Gearing Up for an Auto-enrollment Plan

Benefits for both employees and employers

A 401(k) plan can be a win-win situation for employees and employers. Just take a quick look at the payoff.

  • For employees: You can defer up to $18,000 of salary to your account in 2017 ($24,000 if you are age 50 or older), before any employer-matched contributions. Contributions may grow without any tax erosion until they are withdrawn.
  • For employers: A 401(k) plan may not be as costly to fund as most traditional pension or profit-sharing plans. It can also be an effective way to attract and retain valuable employees.

However, 401(k) plans are subject to strict nondiscrimination testing under the tax law. If your company’s plan does not measure up, certain highly compensated employees (HCEs) might be penalized. This may occur if you do not have a sufficient number of non-HCEs participating in the plan.

Fortunately, a relatively simple solution is available. Your company can use an automatic-enrollment plan designed to encourage a higher level of participation among non-HCEs.

How it works: Usually, an employee must proactively elect to participate in a 401(k) plan. An automatic-enrollment plan takes a different approach. If employees do not make any election, they are considered to be participants. In other words, you have to choose to opt out of the plan—not the other way around.

With an auto-enrollment plan, it is likely that a higher percentage of non-HCEs will participate than would be the case with a traditional plan. Under a safe harbor rule, your company can provide minimum contributions on behalf of these employees equal to 3% of compensation.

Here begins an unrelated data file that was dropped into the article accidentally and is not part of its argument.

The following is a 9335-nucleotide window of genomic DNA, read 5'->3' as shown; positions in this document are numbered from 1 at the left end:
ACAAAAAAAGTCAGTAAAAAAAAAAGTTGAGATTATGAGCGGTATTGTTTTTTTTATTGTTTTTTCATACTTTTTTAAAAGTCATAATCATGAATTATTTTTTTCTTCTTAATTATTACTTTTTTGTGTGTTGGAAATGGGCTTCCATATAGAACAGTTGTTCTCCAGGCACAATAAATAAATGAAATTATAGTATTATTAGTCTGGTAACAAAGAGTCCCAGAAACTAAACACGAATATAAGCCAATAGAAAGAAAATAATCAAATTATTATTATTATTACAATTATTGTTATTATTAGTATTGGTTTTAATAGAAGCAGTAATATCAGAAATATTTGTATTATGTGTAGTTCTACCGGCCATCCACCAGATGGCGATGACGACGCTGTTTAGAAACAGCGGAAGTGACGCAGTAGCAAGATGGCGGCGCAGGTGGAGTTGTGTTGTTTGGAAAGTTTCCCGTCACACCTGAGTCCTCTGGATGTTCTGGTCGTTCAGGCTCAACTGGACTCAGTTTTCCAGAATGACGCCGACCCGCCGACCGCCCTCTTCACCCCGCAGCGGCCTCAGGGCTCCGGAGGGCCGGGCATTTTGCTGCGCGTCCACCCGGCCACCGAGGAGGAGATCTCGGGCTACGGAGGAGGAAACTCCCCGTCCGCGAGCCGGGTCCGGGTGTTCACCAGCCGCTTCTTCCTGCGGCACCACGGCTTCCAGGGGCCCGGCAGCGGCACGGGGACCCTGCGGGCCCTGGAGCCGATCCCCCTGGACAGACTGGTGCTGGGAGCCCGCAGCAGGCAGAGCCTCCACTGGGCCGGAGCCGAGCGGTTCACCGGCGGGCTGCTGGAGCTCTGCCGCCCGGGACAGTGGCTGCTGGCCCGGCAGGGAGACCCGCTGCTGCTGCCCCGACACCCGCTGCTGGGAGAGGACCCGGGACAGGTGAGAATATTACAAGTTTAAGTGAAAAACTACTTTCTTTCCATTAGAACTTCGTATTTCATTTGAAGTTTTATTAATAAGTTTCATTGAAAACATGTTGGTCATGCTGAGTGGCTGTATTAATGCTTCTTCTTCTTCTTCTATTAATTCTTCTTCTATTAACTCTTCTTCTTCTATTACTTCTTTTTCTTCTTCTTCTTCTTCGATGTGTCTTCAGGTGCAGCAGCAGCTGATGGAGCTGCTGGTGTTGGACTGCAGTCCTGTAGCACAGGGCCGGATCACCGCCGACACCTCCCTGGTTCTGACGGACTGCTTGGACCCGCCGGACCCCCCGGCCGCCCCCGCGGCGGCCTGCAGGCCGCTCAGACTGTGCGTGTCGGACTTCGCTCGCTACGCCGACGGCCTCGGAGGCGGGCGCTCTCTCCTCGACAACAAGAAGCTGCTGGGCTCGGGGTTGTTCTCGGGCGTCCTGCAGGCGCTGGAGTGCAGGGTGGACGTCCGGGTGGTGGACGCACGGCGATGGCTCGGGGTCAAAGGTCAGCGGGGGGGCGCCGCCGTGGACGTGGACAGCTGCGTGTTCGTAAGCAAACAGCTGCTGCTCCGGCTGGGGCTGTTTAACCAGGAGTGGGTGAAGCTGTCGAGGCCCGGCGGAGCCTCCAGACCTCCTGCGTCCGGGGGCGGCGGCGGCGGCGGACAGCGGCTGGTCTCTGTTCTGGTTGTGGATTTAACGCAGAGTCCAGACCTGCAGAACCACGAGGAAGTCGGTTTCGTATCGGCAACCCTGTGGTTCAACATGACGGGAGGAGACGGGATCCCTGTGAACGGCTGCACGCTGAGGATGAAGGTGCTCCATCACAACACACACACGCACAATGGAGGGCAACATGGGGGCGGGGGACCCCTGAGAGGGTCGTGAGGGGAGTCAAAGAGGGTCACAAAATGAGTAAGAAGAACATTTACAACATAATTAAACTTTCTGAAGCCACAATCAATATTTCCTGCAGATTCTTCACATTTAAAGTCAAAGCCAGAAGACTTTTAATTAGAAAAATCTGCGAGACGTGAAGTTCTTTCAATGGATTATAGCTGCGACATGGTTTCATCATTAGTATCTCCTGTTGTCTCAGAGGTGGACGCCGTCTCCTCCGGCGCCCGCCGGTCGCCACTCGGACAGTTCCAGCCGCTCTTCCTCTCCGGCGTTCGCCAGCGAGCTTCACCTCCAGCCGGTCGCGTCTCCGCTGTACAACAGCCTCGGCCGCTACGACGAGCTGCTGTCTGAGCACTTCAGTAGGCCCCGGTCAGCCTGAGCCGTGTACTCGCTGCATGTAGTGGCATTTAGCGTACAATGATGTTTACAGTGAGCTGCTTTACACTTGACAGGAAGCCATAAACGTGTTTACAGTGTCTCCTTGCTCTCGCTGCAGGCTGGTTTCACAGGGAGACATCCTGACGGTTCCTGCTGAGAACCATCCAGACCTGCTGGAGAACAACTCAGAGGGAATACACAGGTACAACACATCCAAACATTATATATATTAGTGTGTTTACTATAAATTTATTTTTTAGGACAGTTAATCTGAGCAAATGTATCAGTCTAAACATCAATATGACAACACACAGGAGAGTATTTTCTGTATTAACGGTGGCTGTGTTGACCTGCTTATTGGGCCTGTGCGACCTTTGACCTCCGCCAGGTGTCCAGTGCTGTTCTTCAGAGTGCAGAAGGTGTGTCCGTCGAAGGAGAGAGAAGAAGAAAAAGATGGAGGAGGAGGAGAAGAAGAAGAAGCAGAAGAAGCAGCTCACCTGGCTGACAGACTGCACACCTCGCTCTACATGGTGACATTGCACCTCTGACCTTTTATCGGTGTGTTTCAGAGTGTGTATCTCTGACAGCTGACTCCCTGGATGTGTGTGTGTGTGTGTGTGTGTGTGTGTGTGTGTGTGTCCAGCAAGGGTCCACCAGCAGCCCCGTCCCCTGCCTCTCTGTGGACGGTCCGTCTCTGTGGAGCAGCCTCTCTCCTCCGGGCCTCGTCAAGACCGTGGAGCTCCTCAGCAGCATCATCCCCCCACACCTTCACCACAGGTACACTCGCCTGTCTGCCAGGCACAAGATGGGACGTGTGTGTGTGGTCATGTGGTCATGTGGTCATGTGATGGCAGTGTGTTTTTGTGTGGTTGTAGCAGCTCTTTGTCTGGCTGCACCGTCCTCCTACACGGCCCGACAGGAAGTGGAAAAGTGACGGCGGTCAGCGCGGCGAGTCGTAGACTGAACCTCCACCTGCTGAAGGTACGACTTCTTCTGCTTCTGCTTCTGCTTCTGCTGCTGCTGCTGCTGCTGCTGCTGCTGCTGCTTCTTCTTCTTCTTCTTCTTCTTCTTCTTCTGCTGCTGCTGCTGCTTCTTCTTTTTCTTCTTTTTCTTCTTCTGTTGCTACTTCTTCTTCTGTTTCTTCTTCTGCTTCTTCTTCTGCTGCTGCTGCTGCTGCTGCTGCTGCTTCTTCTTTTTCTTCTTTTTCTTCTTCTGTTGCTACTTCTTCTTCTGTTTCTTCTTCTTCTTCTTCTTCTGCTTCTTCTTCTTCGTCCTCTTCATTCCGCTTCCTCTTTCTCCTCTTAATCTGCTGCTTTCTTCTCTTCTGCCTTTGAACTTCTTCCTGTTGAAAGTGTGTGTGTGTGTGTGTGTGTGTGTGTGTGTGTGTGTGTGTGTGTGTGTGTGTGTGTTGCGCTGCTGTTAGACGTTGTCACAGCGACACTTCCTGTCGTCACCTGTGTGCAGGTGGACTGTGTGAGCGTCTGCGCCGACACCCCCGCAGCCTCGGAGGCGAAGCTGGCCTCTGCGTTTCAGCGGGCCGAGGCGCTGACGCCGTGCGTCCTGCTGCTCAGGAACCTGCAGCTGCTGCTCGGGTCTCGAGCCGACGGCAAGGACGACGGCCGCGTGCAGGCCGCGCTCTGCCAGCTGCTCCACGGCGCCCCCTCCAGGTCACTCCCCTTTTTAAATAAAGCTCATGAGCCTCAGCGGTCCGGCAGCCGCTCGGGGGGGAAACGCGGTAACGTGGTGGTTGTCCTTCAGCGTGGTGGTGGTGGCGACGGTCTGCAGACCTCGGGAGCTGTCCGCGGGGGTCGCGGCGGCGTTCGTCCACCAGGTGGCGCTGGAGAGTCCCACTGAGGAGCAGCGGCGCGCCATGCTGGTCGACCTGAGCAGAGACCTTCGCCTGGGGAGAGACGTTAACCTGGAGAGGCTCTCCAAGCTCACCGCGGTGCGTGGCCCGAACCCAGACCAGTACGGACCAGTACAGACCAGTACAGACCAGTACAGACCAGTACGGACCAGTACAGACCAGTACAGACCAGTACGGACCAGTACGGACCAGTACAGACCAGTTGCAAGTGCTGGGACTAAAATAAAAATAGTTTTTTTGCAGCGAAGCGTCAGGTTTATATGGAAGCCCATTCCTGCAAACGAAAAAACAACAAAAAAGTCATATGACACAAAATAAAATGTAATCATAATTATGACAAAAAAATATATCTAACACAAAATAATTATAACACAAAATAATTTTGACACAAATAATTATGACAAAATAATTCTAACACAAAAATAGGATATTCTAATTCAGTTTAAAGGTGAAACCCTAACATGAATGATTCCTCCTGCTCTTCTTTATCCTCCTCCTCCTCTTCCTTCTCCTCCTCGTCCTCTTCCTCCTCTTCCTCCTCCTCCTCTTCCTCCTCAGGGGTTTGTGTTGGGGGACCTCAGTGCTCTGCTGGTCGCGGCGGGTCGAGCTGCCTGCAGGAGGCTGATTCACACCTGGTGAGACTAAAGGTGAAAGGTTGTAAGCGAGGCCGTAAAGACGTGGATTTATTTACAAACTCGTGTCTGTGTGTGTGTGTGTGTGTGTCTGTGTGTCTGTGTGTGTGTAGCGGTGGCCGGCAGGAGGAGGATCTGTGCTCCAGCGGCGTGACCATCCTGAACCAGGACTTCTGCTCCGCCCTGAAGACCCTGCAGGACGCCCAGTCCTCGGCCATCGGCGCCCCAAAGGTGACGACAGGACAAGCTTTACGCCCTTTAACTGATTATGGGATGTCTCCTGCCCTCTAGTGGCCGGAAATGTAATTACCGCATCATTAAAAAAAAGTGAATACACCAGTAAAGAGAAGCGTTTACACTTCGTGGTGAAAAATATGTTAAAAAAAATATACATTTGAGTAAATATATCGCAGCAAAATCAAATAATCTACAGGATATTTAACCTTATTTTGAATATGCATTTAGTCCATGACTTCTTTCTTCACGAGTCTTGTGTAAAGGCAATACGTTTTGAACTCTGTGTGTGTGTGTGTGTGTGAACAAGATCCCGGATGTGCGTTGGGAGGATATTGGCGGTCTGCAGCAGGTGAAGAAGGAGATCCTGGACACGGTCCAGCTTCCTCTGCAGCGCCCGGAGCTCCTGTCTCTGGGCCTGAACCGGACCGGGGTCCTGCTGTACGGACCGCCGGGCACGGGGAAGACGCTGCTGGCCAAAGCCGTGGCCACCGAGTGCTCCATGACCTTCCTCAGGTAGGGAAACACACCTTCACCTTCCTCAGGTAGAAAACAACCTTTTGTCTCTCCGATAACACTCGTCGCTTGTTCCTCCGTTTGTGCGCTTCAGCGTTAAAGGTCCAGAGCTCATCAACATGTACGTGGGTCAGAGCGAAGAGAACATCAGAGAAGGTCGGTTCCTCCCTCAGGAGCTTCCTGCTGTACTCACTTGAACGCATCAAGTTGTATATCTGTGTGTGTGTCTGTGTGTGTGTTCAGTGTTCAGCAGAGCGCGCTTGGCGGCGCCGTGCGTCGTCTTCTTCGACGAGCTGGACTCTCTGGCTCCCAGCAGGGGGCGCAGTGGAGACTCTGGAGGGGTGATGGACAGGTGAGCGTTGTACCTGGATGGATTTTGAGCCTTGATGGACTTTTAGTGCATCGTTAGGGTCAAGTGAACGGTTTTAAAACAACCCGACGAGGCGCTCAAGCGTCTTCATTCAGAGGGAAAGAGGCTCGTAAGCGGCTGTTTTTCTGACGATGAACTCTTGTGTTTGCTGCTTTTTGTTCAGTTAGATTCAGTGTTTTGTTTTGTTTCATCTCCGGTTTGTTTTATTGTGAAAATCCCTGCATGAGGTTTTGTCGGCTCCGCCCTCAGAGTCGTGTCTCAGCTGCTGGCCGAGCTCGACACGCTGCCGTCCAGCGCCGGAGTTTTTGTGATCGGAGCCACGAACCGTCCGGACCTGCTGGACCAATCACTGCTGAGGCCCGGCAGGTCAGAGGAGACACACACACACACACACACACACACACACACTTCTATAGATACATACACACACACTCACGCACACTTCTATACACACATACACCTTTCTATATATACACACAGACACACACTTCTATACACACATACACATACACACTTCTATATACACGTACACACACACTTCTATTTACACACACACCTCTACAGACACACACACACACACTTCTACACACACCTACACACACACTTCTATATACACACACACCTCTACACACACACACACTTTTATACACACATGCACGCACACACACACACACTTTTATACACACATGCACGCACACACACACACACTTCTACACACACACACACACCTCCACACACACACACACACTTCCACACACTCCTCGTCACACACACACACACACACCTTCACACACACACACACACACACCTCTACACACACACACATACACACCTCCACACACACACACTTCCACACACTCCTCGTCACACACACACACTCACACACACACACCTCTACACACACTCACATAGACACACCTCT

This change may be sufficient to satisfy the nondiscrimination tests on behalf of HCEs. Also, non-HCEs who are currently reluctant or passive about enrolling in a 401(k) plan may benefit in the future. This “forced savings” can help these employees build a retirement nest egg.

A plan provider, third-party administrator or consultant can help with the changes needed to install this feature. For example, participation may become automatic after one year of service. Typically, the plan will provide low-risk default investments divided among diversified mutual funds. Of course, employees are free to make other investment choices.

The automatic-enrollment feature is not without potential drawbacks. For instance, the company may set a relatively low default rate to encourage contributions. If you do nothing, you might ride along at that rate for years, while you could—and possibly should—be saving more for retirement. Similarly, if you simply accept the investment choices established as the default, you may not be optimizing your earnings.

With professional guidance, you can make informed decisions taking your personal circumstances into account, even if your 401(k) plan uses an automatic-enrollment feature. Do not hesitate to ask for assistance.

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